Sunday, July 27, 2014

Adjusting to a new reality

Thank you all so much for your comments on my recent post about being laid off from my job. I am OK (for the most part). Dh, for his part, is thrilled to have me home with him a full 18 months sooner than we had been planning.

To be honest, it's been such a busy week, I haven't had a lot of time to dwell on what happened (except maybe when I'm awake at 3 a.m. and can't go back to sleep)(although it was certainly the main topic of conversation wherever I went). I was let go on Tuesday, had lunch with a visiting relative on Wednesday (instead of an evening or weekend visit -- because I could...!!), lunch on Thursday with a couple of former colleagues I've stayed in touch with (organized before all this happened), and cleaned house & did laundry on Friday, followed by dinner out with friends. Perhaps it's just as well that I've stayed busy.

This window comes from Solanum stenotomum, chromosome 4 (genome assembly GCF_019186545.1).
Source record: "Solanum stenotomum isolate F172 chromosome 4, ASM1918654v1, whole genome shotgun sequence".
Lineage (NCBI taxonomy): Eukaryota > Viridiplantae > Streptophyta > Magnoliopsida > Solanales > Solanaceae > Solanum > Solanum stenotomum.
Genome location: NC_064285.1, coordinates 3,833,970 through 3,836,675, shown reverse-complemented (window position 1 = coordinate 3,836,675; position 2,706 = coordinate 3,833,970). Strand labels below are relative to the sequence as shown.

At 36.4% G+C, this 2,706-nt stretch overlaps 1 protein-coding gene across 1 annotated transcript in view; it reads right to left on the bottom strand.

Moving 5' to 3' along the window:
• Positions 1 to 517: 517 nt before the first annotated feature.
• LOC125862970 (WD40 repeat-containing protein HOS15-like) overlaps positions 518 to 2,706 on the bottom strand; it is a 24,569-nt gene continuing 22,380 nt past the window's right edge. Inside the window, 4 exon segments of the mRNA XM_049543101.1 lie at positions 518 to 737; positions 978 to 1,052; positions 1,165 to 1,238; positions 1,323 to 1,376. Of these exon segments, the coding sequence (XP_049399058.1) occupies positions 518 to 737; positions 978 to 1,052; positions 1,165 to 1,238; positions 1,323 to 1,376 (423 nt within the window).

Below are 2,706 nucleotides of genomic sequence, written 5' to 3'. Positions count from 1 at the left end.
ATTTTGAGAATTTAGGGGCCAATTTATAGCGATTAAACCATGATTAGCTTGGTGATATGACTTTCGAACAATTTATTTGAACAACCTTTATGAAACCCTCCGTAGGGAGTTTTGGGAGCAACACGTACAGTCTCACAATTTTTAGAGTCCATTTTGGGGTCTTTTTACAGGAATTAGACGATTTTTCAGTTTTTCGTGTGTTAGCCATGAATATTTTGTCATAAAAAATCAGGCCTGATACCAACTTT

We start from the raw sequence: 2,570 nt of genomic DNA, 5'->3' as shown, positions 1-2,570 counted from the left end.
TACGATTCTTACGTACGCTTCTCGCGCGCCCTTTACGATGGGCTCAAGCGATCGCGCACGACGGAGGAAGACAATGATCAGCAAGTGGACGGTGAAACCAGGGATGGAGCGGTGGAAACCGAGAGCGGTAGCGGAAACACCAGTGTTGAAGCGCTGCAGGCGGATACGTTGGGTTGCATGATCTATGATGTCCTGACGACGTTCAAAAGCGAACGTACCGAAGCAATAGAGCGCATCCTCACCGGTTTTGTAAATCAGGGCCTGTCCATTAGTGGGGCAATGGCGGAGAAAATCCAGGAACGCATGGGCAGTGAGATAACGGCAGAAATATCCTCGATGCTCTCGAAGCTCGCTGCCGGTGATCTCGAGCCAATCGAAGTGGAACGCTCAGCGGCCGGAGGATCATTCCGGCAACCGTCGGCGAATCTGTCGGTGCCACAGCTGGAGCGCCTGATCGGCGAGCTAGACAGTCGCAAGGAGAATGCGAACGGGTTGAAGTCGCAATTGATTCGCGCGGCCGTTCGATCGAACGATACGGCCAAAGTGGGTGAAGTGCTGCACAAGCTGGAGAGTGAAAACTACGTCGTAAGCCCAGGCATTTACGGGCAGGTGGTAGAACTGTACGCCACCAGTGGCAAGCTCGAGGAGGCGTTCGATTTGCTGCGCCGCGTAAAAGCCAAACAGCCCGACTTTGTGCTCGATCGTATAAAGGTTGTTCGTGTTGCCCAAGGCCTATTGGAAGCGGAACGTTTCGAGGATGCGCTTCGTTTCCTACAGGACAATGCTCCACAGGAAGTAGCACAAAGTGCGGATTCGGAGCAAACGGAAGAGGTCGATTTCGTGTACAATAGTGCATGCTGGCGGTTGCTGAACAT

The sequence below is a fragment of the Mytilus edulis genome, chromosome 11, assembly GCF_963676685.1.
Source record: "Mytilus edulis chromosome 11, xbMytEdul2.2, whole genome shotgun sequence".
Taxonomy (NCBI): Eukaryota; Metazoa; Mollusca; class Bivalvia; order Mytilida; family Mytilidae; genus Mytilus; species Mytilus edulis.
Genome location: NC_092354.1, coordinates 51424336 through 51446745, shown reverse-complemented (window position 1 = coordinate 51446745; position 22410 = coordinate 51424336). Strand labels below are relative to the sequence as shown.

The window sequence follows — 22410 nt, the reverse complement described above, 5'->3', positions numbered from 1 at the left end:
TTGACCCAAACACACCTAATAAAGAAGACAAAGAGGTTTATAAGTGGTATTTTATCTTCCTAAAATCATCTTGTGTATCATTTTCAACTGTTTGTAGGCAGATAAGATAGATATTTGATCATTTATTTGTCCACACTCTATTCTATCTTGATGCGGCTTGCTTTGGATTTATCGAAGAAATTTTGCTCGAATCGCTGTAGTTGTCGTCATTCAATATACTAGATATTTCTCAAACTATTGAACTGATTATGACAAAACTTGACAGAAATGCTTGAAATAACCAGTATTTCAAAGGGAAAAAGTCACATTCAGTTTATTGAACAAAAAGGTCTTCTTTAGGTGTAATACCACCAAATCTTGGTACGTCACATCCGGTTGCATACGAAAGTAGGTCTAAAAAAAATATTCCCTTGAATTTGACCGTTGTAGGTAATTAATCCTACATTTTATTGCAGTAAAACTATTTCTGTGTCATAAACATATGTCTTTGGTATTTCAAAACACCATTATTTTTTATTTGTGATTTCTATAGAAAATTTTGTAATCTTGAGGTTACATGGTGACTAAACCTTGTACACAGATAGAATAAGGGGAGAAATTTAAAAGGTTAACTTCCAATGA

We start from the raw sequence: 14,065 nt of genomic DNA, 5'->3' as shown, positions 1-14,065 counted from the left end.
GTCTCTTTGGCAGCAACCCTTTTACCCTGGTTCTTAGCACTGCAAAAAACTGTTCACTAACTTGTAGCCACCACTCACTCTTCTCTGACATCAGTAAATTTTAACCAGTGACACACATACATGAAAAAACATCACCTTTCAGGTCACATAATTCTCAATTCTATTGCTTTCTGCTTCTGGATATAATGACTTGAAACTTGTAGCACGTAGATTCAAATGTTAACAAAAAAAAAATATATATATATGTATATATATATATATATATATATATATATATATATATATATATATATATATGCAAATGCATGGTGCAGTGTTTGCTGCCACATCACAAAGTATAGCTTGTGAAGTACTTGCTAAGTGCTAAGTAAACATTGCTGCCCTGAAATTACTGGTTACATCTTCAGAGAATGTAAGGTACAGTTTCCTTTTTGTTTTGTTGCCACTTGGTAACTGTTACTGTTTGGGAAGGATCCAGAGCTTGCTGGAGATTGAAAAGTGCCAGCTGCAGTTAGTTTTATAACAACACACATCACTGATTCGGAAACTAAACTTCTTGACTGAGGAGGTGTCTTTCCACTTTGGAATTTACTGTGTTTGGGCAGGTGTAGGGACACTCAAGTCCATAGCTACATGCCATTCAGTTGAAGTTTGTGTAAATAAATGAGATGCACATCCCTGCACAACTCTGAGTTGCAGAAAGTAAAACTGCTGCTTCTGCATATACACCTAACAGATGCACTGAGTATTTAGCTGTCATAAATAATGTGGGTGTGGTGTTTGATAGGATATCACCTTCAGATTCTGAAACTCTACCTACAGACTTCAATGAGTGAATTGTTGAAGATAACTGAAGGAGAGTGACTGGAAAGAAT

Which is not to say I haven't been thinking about what happened, or found myself  struggling to fully comprehend the new reality I find myself thrust into. You don't realize how much of your life revolves around work, and the routines you've put in place related to that -- until suddenly, work isn't there anymore. (I remember wondering about the 9-11 survivors -- some of them had worked in those towers for years, & suddenly, their workplace, their daily routine, many of their coworkers and in some cases their jobs were just... gone... and in a very traumatic way.) 

When you're working, you tend to cram in a lot of activity on the weekend, because you either don't have time or are too tired on weeknights.  For years, our Saturday routine has included cleaning & laundry, shopping for groceries for the coming week, a visit to the cemetery, dinner out, and a browse at the bookstore.  But because I was out a lot this week, we decided we'd eat at home this Saturday. As we did, dh pointed out that we didn't HAVE to do any of the usual things on Saturday anymore. We could do laundry on Monday, or go out for dinner on Tuesday, or visit Katie or the bookstore anytime we like -- because we have the time now. A novel concept!